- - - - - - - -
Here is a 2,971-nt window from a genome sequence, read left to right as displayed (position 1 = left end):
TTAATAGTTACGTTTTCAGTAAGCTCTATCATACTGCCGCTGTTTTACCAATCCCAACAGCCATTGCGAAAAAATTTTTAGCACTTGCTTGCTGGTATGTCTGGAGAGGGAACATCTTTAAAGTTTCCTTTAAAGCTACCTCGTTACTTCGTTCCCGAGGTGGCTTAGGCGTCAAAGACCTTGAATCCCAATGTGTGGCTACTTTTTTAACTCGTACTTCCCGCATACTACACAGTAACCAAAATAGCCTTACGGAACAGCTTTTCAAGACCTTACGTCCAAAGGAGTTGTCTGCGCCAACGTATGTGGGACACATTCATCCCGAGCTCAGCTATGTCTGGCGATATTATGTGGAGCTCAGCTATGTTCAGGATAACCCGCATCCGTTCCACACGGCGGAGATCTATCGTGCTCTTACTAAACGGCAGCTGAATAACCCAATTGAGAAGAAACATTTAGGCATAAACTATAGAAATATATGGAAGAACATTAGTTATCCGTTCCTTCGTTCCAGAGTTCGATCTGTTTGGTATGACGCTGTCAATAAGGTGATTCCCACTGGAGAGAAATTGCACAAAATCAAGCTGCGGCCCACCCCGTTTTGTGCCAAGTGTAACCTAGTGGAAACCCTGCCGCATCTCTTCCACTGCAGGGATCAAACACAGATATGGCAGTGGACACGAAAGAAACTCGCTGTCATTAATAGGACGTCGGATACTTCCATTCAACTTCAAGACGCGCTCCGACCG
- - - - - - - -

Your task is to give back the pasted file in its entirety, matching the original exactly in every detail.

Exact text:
Here is a 2,971-nt window from a genome sequence, read left to right as displayed (position 1 = left end):
TTAATAGTTACGTTTTCAGTAAGCTCTATCATACTGCCGCTGTTTTACCAATCCCAACAGCCATTGCGAAAAAATTTTTAGCACTTGCTTGCTGGTATGTCTGGAGAGGGAACATCTTTAAAGTTTCCTTTAAAGCTACCTCGTTACTTCGTTCCCGAGGTGGCTTAGGCGTCAAAGACCTTGAATCCCAATGTGTGGCTACTTTTTTAACTCGTACTTCCCGCATACTACACAGTAACCAAAATAGCCTTACGGAACAGCTTTTCAAGACCTTACGTCCAAAGGAGTTGTCTGCGCCAACGTATGTGGGACACATTCATCCCGAGCTCAGCTATGTCTGGCGATATTATGTGGAGCTCAGCTATGTTCAGGATAACCCGCATCCGTTCCACACGGCGGAGATCTATCGTGCTCTTACTAAACGGCAGCTGAATAACCCAATTGAGAAGAAACATTTAGGCATAAACTATAGAAATATATGGAAGAACATTAGTTATCCGTTCCTTCGTTCCAGAGTTCGATCTGTTTGGTATGACGCTGTCAATAAGGTGATTCCCACTGGAGAGAAATTGCACAAAATCAAGCTGCGGCCCACCCCGTTTTGTGCCAAGTGTAACCTAGTGGAAACCCTGCCGCATCTCTTCCACTGCAGGGATCAAACACAGATATGGCAGTGGACACGAAAGAAACTCGCTGTCATTAATAGGACGTCGGATACTTCCATTCAACTTCAAGACGCGCTCCGACCG